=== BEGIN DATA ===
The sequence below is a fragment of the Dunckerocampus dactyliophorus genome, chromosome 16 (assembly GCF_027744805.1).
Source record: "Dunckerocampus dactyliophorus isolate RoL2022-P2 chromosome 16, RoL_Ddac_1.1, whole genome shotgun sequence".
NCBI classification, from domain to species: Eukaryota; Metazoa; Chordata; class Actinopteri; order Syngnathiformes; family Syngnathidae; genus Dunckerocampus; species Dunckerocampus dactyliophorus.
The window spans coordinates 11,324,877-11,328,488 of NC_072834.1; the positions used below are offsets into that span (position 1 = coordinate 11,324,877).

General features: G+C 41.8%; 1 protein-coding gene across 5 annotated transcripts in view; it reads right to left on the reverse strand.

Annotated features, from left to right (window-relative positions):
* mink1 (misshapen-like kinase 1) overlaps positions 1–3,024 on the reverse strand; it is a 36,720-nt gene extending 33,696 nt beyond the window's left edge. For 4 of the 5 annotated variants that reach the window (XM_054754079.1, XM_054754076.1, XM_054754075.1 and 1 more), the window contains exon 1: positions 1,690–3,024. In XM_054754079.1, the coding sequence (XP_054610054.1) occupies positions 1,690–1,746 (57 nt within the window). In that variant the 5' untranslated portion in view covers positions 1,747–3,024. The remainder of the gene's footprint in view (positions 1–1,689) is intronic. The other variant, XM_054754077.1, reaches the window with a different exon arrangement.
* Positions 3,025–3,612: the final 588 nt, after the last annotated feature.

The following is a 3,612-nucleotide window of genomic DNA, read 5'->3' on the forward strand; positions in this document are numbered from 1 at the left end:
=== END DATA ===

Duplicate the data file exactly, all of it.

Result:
The sequence below is a fragment of the Dunckerocampus dactyliophorus genome, chromosome 16 (assembly GCF_027744805.1).
Source record: "Dunckerocampus dactyliophorus isolate RoL2022-P2 chromosome 16, RoL_Ddac_1.1, whole genome shotgun sequence".
NCBI classification, from domain to species: Eukaryota; Metazoa; Chordata; class Actinopteri; order Syngnathiformes; family Syngnathidae; genus Dunckerocampus; species Dunckerocampus dactyliophorus.
The window spans coordinates 11,324,877-11,328,488 of NC_072834.1; the positions used below are offsets into that span (position 1 = coordinate 11,324,877).

General features: G+C 41.8%; 1 protein-coding gene across 5 annotated transcripts in view; it reads right to left on the reverse strand.

Annotated features, from left to right (window-relative positions):
* mink1 (misshapen-like kinase 1) overlaps positions 1–3,024 on the reverse strand; it is a 36,720-nt gene extending 33,696 nt beyond the window's left edge. For 4 of the 5 annotated variants that reach the window (XM_054754079.1, XM_054754076.1, XM_054754075.1 and 1 more), the window contains exon 1: positions 1,690–3,024. In XM_054754079.1, the coding sequence (XP_054610054.1) occupies positions 1,690–1,746 (57 nt within the window). In that variant the 5' untranslated portion in view covers positions 1,747–3,024. The remainder of the gene's footprint in view (positions 1–1,689) is intronic. The other variant, XM_054754077.1, reaches the window with a different exon arrangement.
* Positions 3,025–3,612: the final 588 nt, after the last annotated feature.

The following is a 3,612-nucleotide window of genomic DNA, read 5'->3' on the forward strand; positions in this document are numbered from 1 at the left end: